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What Should Your Music Kickstarter Budget Look Like?

What’s a Realistic Album Budget?

Ian McFeron’s Kickstarter caught my attention because my band shared the stage with him at the High Dive in Seattle a few years ago.

Digging deeper, I noticed that he’s aiming to record in Nashville for the second time, another thing I have in common with him (I can’t imagine ever NOT recording in Nashville again, but that’s just me).

But what’s interesting to me and likely helpful to you is that Ian gives us a detailed recording budget as well as a detailed promotion budget.

No two budgets are the same but Ian’s looks fairly representative of an average budget that most bands should be able to use as a guide…

View Ian McFeron’s Kickstarter

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Knowing Your Exact Project Production Budget

This is an essential element of choosing the right Goal Amount.  We preach the Kickstarter Flex Goal strategy a lot around here, but without knowing exactly what you need in order to make the finished product a reality, you could set your minimum goal too low or end up losing money on your project. Don’t wing it!

[note color="#fff4c7"]NOTE: This post isn’t one size fits all.  There are many variables to budgeting for your album. Depending on your genre, project, or unique circumstances your budget can vary widely.

Just remember that anything is possible.  Don’t ask “can we do it”, ask “how can we do it”. We’ll be covering this topic much more in depth in the coming months with more artist examples.[/note]

Break it down per track

When I work with my favorite up-and-coming Nashville producer, Andrew Petroff, he’ll send me a budget break down like we see below, but his quote will be a ‘per finished song’ quote.  I find this to be much easier to comprehend than breaking everything out like we see below (you should do both though).  This also makes it easier to compare quotes if you’re considering several producers.  It also makes it easy to decide how many songs should go on your record.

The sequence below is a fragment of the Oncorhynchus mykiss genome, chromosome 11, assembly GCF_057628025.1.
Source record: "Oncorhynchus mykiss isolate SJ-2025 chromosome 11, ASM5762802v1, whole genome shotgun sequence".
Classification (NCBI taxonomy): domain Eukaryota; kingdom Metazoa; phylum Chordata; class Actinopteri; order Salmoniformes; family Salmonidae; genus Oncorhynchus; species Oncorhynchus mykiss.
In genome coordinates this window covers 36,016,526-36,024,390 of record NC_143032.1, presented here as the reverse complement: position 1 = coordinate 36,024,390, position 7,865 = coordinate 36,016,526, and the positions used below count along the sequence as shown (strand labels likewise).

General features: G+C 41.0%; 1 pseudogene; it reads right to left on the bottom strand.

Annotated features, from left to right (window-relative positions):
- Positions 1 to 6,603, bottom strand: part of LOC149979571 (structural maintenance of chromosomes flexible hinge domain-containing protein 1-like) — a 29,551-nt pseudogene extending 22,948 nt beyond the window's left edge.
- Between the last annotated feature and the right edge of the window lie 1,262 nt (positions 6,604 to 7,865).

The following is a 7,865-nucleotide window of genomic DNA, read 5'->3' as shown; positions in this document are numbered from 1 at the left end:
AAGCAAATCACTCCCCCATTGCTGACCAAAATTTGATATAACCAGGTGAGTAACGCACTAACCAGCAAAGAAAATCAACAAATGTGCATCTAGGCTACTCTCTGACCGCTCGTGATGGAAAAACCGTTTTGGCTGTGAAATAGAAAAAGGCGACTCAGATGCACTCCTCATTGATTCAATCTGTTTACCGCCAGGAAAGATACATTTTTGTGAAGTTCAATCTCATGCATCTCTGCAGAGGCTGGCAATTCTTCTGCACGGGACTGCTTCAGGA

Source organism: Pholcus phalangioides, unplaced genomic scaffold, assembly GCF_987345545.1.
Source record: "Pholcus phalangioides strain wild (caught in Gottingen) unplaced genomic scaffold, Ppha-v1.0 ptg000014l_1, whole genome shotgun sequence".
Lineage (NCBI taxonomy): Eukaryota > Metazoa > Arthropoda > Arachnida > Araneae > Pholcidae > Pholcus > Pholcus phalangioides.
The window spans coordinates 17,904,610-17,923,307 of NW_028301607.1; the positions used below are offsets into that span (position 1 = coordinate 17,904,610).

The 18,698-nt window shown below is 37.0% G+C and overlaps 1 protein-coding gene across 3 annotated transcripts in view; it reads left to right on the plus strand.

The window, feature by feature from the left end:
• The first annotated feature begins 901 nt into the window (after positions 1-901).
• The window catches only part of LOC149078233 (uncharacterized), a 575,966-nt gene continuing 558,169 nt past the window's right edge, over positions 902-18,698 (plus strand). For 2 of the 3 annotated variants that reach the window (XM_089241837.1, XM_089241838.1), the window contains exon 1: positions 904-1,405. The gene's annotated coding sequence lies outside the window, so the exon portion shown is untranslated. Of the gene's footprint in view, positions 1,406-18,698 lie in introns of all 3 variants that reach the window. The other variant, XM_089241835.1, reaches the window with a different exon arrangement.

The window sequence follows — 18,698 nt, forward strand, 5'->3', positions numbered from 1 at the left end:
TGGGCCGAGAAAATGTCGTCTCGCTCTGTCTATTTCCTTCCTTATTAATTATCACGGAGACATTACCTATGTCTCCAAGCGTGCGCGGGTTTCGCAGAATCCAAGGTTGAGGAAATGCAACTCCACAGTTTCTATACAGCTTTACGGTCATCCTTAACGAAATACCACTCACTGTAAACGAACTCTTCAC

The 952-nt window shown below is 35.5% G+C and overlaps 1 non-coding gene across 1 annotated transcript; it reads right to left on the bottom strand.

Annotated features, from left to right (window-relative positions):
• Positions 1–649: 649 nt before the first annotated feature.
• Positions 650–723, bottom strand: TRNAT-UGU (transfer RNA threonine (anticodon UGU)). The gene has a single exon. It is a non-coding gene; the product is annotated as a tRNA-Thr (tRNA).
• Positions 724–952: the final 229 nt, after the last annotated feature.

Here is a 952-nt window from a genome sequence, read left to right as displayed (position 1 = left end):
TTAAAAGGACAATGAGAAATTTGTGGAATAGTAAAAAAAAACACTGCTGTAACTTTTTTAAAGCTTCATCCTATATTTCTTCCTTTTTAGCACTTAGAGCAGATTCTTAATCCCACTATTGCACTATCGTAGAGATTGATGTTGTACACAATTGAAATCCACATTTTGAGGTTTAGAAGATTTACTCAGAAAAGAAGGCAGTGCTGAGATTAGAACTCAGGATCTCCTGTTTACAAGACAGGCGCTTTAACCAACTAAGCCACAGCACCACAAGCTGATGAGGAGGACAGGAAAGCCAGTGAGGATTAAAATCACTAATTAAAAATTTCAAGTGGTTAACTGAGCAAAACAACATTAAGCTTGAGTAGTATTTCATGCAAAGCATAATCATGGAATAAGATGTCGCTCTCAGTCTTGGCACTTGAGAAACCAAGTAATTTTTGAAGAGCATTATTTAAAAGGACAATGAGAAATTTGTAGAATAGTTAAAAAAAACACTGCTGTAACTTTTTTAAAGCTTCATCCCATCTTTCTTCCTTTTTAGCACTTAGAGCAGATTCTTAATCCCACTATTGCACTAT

From what I’ve experienced, you should be able to get a good indie rock band record made for around $1500 a track, not including stuff like flights, food, and lodging etc. If you’re working with a newer producer who’s trying to get projects under his/her belt, you might find that they’ll consider $900 to $1200 per track. If the quote is quite a bit less, double check that they’ve produced albums that represent the quality you’re looking for.

Again, every situation is different, but I get asked about this all the time, so I’m hoping this post will give you a rough idea of how to budget your album costs so you can do some rough planning. Don’t forget to add in project reward costs and shipping costs!

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Ian’s Proposed Album & Promo Budget

Making the Record:
Airfare for 3 people to Nashville: $900
Lodging in Nashville- 1 month for 3 people: $600
Hospitality for Studio Musicians and Engineers (food, coffee, etc): $200
Studio Rental Fees: $1500
Recording Engineer Fees: $1000
Studio Musician Fees: $4000
Mixdown Engineer Fees: $1200 [Levi- for a 10 song record, look for this to be closer to $3k on avg]
Mastering Engineer Fees: $900
Photography: $250
Artwork: $250 [Levi- This could be as much as $2000]
First Print of 1000 CD’s: $2500 [Levi- This should be more like $1200]
Recording Total: $13,300

Promoting the Record: Radio and Print Media Campaign

Publicist: $3000 for 2 month PR campaign
Publicity Mailings: $600
Radio Promoter: $2800 for 2 month radio campaign
Radio Promotion mailings: $480
Industry Mailings: $200
Promotion Total: $7,080

Recording and Promotion GRAND TOTAL= $20,380

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The Takeway

Know your album budget inside and out before trying to choose your Kickstarter Goal Amount.  Assess your minimum viable project (the smallest version of your project that you can live with) and then set Flex Goals with two or more tiers of success.

Ian has a great video. He’s a genuine and clear communicator. A few ways he could have improved his project would be to include a two tier Flex Goal. He was sorta hinting at this by giving us the budget breakdown, but without being direct, we can’t call this a true Flex Goal Strategy.

For example: “We’ve got $3500 saved, so our first tier of success is $10,000 to complete the album.  If we can reach $20,000, this album will get the promotion it deserves”.

He would need to be very direct about the Flex Goal in his video, and then add a graphic or bolded text at the top of his description to make it very obvious that the true goal is $20,000.

 

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